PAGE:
The price of a kiss
Sara and Callie are taking a walk late at night through the West Village. They have just been out at a bar and the night is young. Against the colourful high-rise of bricks and windows projected onto plywood screens, they give into the whirlwind of emotions long overdue and they kiss.
Enter an angry bystander (this is New York, after all) and what could have been the best night of their lives turns into an ugly nightmare. He attacks the two lovers violently, and Sara suffers injuries that sends her into coma.
This is where American playwright Diana Son’s Stop Kiss begins (we don't exactly know when the attack has happened: is it before the start of the play or after the first scene?), and it is being staged 23 years later at Shilpee Theatre in Battisputali. Directed by Loonibha Tuladhar and presented by One World Theatre (OWT) with support from the US Embassy, the revival is an English-language adaptation.
This is perhaps the first play staged in Nepal in recent times, and one of the first to focus on queer women. The premier on 25 November coincided with the International Day for the Elimination of Violence against Women, and the play will run till 4 December to overlap with 16 days of activism.
Mitini Nepal estimates that 38% of lesbians and 62% of transgenders in Nepal continue to face violence in Nepal. Recently, countries like South Korea and Japan have used the Covid-19 pandemic as a ruse to discriminate against the LGBTQ+ community. The situation in Nepal is not any better. Discrimination aside, people who belong to the LGBTQ+ spectrum have few safe spaces to open up, and feel comfortable in their own skin.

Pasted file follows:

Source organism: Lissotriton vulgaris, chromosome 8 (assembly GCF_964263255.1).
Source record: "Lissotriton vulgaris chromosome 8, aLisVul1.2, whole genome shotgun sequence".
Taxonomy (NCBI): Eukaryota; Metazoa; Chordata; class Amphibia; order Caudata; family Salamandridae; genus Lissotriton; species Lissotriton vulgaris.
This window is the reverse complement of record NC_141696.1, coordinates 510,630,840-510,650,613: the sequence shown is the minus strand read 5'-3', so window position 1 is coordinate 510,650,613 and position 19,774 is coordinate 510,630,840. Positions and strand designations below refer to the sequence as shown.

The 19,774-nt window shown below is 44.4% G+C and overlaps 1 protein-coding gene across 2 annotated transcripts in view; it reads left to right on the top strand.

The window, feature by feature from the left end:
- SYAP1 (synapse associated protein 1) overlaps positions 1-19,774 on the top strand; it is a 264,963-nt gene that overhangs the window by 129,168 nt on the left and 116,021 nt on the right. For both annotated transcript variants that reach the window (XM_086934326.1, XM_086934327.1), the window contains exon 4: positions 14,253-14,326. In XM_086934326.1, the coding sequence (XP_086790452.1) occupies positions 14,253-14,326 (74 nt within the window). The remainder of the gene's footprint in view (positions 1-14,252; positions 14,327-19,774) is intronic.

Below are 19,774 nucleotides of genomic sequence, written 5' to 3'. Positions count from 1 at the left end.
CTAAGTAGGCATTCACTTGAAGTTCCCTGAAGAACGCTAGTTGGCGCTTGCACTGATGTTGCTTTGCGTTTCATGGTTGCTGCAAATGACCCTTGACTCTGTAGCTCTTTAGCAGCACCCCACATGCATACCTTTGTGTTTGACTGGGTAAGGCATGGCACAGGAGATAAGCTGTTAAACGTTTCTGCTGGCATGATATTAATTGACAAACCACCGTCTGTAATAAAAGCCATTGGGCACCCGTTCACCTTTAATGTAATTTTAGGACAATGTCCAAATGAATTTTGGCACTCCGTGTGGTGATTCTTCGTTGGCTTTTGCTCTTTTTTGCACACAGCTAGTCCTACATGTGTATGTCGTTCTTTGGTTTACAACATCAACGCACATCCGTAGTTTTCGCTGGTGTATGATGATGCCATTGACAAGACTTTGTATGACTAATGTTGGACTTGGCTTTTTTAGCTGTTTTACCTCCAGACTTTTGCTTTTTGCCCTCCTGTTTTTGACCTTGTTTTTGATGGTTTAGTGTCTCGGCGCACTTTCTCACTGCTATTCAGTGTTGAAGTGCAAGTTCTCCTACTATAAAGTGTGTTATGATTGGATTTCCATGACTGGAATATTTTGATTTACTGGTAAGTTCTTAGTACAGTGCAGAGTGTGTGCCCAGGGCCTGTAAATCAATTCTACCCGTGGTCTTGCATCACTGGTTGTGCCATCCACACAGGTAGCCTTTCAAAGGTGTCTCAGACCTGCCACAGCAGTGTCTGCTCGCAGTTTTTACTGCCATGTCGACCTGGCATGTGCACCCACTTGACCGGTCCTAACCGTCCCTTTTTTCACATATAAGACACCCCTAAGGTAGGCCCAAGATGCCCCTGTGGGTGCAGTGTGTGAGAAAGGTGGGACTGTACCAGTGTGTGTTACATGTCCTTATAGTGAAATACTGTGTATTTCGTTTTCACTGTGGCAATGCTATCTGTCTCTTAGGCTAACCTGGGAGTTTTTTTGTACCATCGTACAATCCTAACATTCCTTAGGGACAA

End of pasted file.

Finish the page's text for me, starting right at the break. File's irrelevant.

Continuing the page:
But, surely, for many young progressives today, the play might appear demure or too gentle. “There isn’t enough sex,” one might say. Or “Why are there no mobile phones, so much of the trouble could have been avoided with a mobile phone!” After all, in the two decades since the play was first produced, much has changed in the world.
But a lot remains the same. Stop Kiss is not merely a lesbian play from the 1990s North America. It is also a reminder that despite vicious attacks and protests the LGBTQ+ movement around the world today has reached a point where its members can consider getting married, holding hands and expressing themselves.
And it is even more important in a country like Nepal where progress is incremental, and the reminder is encouragement to fight for one’s right to love without judgement and violence. Tuladhar and Kavita Srinivasan’s co-direction and the cast of Stop Kiss do not shy away from this scope and significance of their stage production.
Tuladhar admits she was nervous at first, unsure whether she was right for the role. “But violence against women and the queer community in our society takes many forms, and often it is quiet and we don't even realise that we are being violent,” she says. “The play felt important and necessary because through it people can reflect and make their voices heard.”